In “NDT” and “YDIYM” I offered a new view of personality in contravention to the prevailing consensus of learning theory, i.e. that reinforcements and instincts are enough to account for the complexities of how a dogs’ behavior changes over time. I discovered that two dogs living together and treated exactly the same (even were this 100% possible) nevertheless gravitate toward different emotional polarities so that they become their equal and yet opposites. My theory is wholly consistent with the finding described in the NYT article linked above. In contrast, owners, behaviorists, biologist, ethologists, trainers have ascribed this variability in behavior, learning style and overall disposition, to the dog’s personalities and genetically encoded instincts. Furthermore this pattern of variation, one aspect of it being the phenomena of personality, is indicative of an underlying template that organizes all acts of learning and any instance of behavior changing over time. I predict that the mainstream will invoke epigenetics to account for new findings such as these, but this will not prove to be an adequate explanation since it is predicated on a faulty foundation, i.e. the random variability of genes. An immediate-moment analysis of behavior reveals that genes subscribe to this underlying template as well. In fact the very phenomenon of sociability is a manifestation of this template. The first traits of organisms (in service to interactions with other organisms) are the predator and prey polarities, and then in response to resistance these traits evolve into male and female in higher organisms, and then an infinite gradient of Active–Reactive—Direct—Indirect, encoding for what we have traditionally recognized as personalities. These are increasingly complex elaborations of the first traits, prey/predator, each the emotional counterbalance to the other.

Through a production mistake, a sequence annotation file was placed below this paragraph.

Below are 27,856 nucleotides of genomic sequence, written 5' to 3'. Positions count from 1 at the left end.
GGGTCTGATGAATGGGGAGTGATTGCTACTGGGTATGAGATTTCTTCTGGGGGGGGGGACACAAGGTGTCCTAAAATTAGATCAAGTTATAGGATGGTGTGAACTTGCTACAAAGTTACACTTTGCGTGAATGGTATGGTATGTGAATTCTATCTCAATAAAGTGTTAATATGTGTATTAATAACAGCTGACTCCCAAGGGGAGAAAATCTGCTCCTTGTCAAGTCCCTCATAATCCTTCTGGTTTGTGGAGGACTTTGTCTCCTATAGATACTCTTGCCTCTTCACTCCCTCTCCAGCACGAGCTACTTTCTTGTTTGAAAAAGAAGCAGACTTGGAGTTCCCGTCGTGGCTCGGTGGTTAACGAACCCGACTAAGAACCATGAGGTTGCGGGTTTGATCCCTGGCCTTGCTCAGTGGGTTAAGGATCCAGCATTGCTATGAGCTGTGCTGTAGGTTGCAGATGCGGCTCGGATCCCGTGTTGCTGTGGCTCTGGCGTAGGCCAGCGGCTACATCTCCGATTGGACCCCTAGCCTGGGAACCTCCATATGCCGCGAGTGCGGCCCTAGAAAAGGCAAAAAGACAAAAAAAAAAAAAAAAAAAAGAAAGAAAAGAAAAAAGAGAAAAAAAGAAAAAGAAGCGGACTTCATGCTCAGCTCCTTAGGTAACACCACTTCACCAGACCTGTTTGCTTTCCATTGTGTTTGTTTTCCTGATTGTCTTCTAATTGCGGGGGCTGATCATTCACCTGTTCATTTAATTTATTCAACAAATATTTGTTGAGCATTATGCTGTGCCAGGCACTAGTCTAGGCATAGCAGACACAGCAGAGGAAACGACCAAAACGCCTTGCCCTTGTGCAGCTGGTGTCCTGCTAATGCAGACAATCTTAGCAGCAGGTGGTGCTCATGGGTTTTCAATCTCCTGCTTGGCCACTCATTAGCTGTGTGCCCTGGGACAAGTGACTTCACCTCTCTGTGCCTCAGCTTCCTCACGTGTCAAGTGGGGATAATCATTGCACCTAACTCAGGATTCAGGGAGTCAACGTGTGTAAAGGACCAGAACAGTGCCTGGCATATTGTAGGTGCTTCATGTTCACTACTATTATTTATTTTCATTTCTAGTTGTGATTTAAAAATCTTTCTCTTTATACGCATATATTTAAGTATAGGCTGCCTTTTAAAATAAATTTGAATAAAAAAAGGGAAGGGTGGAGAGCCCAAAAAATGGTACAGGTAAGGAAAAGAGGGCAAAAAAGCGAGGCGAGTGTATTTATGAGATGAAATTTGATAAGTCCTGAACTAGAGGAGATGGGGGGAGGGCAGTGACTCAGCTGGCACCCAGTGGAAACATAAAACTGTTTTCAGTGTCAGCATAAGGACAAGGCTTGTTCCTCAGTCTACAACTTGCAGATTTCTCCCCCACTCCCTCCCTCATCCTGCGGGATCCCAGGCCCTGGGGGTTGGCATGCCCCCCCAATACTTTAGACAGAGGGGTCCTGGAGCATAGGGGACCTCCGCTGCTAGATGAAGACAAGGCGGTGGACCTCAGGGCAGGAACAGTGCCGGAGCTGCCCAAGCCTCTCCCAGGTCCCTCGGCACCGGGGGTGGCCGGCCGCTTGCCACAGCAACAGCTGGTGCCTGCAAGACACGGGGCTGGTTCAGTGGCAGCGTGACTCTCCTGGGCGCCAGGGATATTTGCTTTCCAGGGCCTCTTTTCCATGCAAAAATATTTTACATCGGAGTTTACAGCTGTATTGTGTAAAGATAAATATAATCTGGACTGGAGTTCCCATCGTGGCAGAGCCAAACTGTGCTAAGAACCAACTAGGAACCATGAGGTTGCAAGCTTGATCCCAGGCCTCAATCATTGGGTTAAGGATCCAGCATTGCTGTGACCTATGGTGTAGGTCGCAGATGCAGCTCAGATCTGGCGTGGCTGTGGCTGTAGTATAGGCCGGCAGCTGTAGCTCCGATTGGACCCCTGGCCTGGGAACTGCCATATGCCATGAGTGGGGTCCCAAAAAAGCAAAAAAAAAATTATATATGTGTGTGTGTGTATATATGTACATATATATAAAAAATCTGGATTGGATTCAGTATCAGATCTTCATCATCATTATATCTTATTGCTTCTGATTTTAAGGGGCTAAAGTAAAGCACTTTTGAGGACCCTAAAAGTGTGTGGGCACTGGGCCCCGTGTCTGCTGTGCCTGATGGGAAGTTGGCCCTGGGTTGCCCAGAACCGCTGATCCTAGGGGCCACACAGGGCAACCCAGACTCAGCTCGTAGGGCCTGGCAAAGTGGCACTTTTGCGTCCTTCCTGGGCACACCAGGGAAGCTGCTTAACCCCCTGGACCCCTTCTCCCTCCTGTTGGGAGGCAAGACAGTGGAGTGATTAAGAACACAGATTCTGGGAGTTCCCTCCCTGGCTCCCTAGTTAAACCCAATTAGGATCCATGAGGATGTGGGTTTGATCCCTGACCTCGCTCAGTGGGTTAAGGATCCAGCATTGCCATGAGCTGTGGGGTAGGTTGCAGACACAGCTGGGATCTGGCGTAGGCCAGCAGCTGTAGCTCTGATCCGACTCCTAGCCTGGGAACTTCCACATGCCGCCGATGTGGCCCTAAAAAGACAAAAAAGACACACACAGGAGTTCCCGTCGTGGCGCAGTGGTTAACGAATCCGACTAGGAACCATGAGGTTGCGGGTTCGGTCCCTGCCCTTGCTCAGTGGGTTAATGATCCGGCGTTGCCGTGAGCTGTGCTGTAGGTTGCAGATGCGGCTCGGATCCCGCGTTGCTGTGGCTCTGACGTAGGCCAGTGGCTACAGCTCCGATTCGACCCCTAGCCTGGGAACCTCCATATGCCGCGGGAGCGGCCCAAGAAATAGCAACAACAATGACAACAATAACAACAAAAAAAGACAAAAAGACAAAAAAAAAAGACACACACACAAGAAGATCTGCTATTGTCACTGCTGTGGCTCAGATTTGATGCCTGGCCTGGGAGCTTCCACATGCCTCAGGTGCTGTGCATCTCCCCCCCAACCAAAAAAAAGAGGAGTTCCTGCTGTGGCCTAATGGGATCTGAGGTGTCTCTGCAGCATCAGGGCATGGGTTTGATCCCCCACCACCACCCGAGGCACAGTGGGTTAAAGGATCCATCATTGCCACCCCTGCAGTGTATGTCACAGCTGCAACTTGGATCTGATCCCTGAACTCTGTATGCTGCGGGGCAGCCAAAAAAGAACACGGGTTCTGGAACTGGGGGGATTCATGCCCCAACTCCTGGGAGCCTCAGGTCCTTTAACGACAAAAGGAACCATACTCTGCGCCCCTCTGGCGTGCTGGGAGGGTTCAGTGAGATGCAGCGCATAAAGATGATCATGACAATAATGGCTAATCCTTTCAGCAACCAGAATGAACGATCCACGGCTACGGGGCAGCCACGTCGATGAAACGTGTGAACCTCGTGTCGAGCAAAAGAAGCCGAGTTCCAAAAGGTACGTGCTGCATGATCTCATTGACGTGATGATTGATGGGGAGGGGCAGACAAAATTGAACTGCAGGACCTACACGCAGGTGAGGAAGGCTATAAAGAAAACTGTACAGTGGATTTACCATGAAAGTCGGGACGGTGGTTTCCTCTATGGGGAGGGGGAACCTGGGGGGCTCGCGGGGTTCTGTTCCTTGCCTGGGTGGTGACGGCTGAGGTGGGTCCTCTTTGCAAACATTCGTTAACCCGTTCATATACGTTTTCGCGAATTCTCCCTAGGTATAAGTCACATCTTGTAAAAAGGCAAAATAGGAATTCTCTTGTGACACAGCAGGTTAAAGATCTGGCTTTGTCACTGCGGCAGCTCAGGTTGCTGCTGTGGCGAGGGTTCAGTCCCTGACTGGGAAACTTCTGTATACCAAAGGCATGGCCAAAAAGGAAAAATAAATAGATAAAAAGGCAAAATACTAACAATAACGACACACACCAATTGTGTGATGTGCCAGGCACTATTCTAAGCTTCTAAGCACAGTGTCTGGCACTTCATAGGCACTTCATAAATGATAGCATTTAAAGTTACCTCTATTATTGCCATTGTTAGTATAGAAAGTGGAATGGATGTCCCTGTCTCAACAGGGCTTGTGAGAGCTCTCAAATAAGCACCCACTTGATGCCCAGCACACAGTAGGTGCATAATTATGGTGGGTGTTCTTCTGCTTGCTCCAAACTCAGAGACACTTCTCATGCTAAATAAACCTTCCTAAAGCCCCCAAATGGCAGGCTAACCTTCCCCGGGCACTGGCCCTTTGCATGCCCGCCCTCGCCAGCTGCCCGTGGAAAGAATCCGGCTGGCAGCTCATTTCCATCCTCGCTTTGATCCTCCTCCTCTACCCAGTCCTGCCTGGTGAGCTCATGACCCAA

Books about Natural Dog Training by Kevin BehanIn Your Dog Is Your Mirror, dog trainer Kevin Behan proposes a radical new model for understanding canine behavior: a dog’s behavior and emotion, indeed its very cognition, are driven by our emotion. The dog doesn’t respond to what the owner thinks, says, or does; it responds to what the owner feels. And in this way, dogs can actually put people back in touch with their own emotions. Behan demonstrates that dogs and humans are connected more profoundly than has ever been imagined — by heart — and that this approach to dog cognition can help us understand many of dogs’ most inscrutable behaviors. This groundbreaking, provocative book opens the door to a whole new understanding between species, and perhaps a whole new understanding of ourselves.
|Natural Dog Training is about how dogs see the world and what this means in regards to training. The first part of this book presents a new theory for the social behavior of canines, featuring the drive to hunt, not the pack instincts, as seminal to canine behavior. The second part reinterprets how dogs actually learn. The third section presents exercises and handling techniques to put this theory into practice with a puppy. The final section sets forth a training program with a special emphasis on coming when called.|